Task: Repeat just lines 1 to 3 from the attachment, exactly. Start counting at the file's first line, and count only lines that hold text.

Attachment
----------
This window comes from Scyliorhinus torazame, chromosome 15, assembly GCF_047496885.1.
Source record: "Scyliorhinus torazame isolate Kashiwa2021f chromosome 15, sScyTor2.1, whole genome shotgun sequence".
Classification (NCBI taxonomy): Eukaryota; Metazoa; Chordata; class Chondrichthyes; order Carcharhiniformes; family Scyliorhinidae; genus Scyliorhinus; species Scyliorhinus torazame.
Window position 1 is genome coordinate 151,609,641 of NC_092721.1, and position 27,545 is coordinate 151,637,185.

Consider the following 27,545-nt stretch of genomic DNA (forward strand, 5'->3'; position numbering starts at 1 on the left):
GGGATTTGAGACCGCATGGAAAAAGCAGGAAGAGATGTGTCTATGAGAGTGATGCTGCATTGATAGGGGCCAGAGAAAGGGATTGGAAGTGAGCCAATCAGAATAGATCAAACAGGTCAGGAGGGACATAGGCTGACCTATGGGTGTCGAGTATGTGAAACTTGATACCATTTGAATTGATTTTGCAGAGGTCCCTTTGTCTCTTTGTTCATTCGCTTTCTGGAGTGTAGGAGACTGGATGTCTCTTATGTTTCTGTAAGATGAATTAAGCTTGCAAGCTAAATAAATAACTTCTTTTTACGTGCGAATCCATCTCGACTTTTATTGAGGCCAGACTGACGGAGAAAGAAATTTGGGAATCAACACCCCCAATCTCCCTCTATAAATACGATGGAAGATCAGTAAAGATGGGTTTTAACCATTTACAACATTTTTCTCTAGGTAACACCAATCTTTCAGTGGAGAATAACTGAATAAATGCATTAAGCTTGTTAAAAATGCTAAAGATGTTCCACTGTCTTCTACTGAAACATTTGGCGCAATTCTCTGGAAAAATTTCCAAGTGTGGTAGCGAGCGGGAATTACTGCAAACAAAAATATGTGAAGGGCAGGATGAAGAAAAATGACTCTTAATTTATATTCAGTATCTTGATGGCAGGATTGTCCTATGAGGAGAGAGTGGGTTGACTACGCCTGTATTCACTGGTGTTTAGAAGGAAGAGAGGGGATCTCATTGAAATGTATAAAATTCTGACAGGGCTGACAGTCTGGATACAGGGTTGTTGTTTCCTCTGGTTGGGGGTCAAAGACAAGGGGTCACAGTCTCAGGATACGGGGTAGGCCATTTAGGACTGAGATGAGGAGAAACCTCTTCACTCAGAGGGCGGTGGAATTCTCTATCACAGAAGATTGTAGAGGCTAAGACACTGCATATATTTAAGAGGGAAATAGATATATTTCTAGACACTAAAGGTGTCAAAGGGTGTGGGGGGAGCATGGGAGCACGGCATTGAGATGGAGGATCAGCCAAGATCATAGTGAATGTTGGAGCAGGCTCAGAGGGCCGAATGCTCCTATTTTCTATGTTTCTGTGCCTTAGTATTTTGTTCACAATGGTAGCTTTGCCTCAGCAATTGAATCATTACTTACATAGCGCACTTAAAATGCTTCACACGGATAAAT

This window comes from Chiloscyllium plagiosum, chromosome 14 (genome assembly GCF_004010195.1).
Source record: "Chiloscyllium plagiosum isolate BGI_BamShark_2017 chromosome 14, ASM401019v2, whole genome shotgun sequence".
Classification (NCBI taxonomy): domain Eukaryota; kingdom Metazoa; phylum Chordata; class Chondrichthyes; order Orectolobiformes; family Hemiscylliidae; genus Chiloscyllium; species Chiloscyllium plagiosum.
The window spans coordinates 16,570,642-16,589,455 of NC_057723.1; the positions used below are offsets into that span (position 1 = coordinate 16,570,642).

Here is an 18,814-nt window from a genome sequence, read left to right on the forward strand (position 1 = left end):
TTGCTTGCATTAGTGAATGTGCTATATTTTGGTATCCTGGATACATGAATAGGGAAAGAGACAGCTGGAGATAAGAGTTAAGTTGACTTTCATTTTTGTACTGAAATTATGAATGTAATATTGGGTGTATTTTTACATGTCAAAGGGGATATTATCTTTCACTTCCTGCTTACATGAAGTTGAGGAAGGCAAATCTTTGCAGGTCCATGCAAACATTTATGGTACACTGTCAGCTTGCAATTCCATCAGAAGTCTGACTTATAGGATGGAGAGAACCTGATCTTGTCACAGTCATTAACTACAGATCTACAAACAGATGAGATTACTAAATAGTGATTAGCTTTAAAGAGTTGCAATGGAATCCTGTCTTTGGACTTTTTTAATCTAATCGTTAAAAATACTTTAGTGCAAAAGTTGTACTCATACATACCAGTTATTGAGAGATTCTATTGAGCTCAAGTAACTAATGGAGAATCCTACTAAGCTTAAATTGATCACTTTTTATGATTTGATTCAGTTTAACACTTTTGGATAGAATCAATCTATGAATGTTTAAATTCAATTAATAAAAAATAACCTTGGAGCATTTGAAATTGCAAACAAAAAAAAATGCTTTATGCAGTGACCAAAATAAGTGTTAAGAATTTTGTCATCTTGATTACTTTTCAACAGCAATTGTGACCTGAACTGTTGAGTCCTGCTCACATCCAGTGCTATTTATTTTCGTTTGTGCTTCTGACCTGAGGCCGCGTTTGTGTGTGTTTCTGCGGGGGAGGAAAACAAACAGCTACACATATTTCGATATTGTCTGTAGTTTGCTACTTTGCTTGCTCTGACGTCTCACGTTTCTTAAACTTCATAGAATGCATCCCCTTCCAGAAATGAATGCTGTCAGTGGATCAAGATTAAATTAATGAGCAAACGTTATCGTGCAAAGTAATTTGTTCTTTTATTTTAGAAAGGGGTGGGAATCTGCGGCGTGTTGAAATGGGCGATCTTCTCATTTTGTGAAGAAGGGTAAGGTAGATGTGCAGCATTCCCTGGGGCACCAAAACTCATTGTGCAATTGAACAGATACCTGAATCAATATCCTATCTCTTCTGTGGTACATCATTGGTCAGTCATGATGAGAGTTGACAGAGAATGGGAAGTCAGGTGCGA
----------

This window comes from Scyliorhinus torazame, chromosome 15, assembly GCF_047496885.1.
Source record: "Scyliorhinus torazame isolate Kashiwa2021f chromosome 15, sScyTor2.1, whole genome shotgun sequence".
Classification (NCBI taxonomy): Eukaryota; Metazoa; Chordata; class Chondrichthyes; order Carcharhiniformes; family Scyliorhinidae; genus Scyliorhinus; species Scyliorhinus torazame.